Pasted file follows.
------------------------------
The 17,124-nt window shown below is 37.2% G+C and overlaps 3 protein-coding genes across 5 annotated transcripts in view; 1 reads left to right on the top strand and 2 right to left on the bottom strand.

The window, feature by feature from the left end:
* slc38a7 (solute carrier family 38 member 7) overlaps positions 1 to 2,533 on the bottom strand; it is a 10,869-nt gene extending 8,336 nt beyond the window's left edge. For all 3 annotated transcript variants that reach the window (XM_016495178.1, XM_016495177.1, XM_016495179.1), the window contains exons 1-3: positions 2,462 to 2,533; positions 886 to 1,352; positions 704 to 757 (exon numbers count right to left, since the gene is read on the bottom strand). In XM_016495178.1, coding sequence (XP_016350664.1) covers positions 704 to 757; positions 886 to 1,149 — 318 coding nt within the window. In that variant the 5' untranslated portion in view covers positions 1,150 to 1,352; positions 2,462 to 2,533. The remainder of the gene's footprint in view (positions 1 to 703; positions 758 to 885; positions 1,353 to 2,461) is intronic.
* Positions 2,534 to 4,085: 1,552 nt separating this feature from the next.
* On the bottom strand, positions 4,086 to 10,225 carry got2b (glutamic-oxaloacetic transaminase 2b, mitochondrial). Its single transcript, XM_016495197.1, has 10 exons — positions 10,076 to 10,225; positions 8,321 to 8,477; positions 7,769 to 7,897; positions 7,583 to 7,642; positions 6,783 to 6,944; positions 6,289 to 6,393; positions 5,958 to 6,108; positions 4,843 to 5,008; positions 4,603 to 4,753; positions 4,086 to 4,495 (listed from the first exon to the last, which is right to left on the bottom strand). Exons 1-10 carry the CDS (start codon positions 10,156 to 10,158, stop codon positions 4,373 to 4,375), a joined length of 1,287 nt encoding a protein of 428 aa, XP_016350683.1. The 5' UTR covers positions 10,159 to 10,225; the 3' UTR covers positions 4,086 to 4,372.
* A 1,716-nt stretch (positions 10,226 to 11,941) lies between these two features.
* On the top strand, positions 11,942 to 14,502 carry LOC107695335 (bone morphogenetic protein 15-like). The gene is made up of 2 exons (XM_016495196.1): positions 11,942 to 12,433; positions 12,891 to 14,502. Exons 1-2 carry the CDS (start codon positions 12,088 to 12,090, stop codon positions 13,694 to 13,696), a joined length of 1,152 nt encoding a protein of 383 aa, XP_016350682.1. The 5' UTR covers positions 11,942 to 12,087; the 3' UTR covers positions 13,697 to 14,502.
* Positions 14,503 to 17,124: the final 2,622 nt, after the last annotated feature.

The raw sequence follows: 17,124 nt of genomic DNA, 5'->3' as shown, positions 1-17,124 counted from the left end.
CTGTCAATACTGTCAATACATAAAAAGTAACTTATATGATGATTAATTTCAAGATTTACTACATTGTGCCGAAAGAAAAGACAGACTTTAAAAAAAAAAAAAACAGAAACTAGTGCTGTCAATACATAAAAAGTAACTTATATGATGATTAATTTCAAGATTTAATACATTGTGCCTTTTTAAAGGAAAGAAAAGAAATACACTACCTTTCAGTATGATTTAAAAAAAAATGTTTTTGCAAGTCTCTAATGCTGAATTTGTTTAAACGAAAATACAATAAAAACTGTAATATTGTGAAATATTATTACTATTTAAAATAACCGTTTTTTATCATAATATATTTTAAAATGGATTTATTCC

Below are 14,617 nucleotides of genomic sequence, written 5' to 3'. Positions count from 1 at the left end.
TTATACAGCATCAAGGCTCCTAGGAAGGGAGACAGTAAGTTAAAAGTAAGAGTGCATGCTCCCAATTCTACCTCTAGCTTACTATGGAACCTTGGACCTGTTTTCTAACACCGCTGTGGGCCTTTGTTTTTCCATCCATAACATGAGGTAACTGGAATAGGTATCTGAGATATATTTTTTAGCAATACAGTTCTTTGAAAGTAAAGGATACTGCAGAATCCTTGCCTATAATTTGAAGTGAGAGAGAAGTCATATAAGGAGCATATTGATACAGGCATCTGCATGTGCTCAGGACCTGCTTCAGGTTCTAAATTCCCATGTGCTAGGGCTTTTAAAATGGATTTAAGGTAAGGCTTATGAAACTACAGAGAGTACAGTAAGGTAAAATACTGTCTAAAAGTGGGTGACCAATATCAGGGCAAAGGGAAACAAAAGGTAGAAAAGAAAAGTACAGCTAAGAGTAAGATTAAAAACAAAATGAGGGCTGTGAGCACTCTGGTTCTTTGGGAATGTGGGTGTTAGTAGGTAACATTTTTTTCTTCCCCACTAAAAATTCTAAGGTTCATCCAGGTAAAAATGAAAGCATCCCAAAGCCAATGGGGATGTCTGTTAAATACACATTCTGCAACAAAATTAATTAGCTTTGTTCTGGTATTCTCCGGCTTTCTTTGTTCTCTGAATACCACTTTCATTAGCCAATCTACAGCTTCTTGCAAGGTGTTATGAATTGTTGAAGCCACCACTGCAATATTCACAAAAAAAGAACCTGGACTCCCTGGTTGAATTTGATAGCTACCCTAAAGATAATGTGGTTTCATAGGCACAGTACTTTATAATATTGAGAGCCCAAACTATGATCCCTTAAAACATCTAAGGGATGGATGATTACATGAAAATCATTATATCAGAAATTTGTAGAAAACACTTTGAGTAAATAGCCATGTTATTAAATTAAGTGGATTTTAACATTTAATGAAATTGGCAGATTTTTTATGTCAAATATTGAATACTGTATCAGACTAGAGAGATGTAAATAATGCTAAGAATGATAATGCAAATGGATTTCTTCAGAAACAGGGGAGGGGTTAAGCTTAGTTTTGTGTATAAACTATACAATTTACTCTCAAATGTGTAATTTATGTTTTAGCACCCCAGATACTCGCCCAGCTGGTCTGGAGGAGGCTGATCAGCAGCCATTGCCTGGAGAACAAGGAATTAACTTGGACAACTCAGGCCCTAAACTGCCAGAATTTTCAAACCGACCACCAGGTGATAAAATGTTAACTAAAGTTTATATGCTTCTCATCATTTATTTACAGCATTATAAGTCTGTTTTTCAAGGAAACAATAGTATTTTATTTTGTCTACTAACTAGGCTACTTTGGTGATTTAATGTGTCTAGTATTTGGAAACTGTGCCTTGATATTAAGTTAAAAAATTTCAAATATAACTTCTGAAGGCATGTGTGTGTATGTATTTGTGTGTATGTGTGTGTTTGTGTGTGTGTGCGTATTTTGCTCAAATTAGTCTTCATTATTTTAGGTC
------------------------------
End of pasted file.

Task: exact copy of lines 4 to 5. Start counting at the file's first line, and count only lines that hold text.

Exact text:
* Positions 2,534 to 4,085: 1,552 nt separating this feature from the next.
* On the bottom strand, positions 4,086 to 10,225 carry got2b (glutamic-oxaloacetic transaminase 2b, mitochondrial). Its single transcript, XM_016495197.1, has 10 exons — positions 10,076 to 10,225; positions 8,321 to 8,477; positions 7,769 to 7,897; positions 7,583 to 7,642; positions 6,783 to 6,944; positions 6,289 to 6,393; positions 5,958 to 6,108; positions 4,843 to 5,008; positions 4,603 to 4,753; positions 4,086 to 4,495 (listed from the first exon to the last, which is right to left on the bottom strand). Exons 1-10 carry the CDS (start codon positions 10,156 to 10,158, stop codon positions 4,373 to 4,375), a joined length of 1,287 nt encoding a protein of 428 aa, XP_016350683.1. The 5' UTR covers positions 10,159 to 10,225; the 3' UTR covers positions 4,086 to 4,372.